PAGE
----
Diminished Ovarian Reserve
What is DOR?
The ability of a woman's ovaries to produce high-quality eggs (and ultimately good-quality embryos) is known as ovarian reserve (OR). One of the major conditions leading to infertility in women, diminished ovarian reserve (DOR) is characterized by a low number of eggs in a woman's ovaries and/or impaired development of the existing eggs. CHR has special expertise in treating women with DOR, born out of our decade-long research on the condition.
Women with untreated DOR have a hard time conceiving. Moreover, when they do conceive, they experience the highest miscarriage rates of any infertility diagnosis. This is because approximately 95 percent of embryo quality comes from the eggs, and poor-quality embryos are less likely to develop and implant in the uterus, and more likely to result in miscarriages.
"CHR has led decades of research and pioneered the use of DHEA, now a key treatment for DOR."Dr. Norbert Gleicher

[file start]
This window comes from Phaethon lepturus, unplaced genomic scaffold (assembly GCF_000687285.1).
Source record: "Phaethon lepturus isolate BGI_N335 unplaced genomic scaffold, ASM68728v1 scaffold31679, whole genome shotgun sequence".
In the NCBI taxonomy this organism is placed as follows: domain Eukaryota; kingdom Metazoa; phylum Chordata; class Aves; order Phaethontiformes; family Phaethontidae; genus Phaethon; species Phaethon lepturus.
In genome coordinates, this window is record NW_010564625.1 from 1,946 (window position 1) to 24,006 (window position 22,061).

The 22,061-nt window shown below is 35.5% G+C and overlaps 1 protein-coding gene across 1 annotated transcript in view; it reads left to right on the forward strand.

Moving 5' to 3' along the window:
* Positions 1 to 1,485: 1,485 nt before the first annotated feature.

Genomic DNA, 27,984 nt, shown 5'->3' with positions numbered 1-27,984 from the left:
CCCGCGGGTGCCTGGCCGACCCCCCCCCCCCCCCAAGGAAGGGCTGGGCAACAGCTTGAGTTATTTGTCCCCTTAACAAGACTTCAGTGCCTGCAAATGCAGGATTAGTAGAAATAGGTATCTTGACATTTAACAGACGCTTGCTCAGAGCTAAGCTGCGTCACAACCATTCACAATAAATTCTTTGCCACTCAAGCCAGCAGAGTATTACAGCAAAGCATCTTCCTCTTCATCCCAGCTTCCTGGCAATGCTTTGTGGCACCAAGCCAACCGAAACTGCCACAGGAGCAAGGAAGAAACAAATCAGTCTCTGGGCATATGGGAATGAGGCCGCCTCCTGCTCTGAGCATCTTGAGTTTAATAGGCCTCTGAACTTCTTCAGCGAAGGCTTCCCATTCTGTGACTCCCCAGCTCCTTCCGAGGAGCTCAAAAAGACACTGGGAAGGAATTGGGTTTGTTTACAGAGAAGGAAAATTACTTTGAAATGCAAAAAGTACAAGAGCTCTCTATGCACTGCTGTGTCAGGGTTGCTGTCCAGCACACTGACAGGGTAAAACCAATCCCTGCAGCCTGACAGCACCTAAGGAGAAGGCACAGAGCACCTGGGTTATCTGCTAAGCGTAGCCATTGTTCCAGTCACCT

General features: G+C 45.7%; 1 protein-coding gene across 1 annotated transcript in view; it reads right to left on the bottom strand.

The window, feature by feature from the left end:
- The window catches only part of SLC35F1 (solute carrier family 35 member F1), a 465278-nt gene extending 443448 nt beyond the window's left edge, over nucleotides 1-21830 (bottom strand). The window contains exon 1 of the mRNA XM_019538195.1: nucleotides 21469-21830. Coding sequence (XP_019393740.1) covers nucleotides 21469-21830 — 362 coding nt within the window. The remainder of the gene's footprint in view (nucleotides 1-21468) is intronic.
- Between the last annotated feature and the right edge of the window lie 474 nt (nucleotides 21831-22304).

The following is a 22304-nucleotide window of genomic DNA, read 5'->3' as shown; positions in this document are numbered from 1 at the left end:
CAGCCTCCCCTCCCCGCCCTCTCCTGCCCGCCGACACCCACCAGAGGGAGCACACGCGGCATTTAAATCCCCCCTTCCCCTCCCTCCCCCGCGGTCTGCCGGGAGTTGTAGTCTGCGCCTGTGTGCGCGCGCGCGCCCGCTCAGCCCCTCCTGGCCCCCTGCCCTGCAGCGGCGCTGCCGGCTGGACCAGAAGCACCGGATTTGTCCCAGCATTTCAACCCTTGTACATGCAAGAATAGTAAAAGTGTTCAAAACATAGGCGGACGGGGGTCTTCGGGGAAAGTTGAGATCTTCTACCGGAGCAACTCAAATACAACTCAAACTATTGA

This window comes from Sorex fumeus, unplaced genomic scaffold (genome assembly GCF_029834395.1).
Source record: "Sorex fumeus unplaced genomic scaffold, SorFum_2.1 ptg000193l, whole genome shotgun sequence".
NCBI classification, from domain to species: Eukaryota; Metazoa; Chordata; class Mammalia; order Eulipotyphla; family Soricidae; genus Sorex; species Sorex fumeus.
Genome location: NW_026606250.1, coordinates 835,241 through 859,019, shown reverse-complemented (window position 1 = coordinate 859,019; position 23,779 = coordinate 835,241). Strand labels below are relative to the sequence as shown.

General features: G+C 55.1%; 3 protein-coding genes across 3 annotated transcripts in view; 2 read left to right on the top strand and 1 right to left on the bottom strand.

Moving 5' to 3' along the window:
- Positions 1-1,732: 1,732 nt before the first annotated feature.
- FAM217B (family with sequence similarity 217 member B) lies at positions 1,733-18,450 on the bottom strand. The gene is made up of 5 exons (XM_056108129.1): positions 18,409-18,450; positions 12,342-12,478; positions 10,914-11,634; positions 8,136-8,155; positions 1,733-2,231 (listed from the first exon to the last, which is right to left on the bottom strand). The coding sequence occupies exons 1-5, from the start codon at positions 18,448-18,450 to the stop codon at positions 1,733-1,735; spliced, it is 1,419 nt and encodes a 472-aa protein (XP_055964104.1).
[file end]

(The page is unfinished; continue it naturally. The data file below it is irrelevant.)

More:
Diminished ovarian reserve occurs as women get older. With age, ovarian reserve naturally declines. Women attempting pregnancy after age 40 often have difficulty getting pregnant for this reason. However, DOR is not a condition exclusive to women over 40. It can affect younger women as well.
Approximately 10 percent of women begin this usually age-related decline of ovarian function much earlier in life, meaning that if their ovarian reserve is evaluated, it is found to be lower than what is expected for their age. These women are considered to suffer from premature ovarian aging (POA)(POA) , a clinical term coined by CHR researchers. Like women with DOR, women with POA have a hard time conceiving on their own and even with fertility treatments, as they are often misdiagnosed and given inappropriate treatments for their ovarian reserve status. However, with appropriate diagnosis and treatment, many of CHR's POA patients have been able to successfully conceive.
Last Updated: November 15, 2014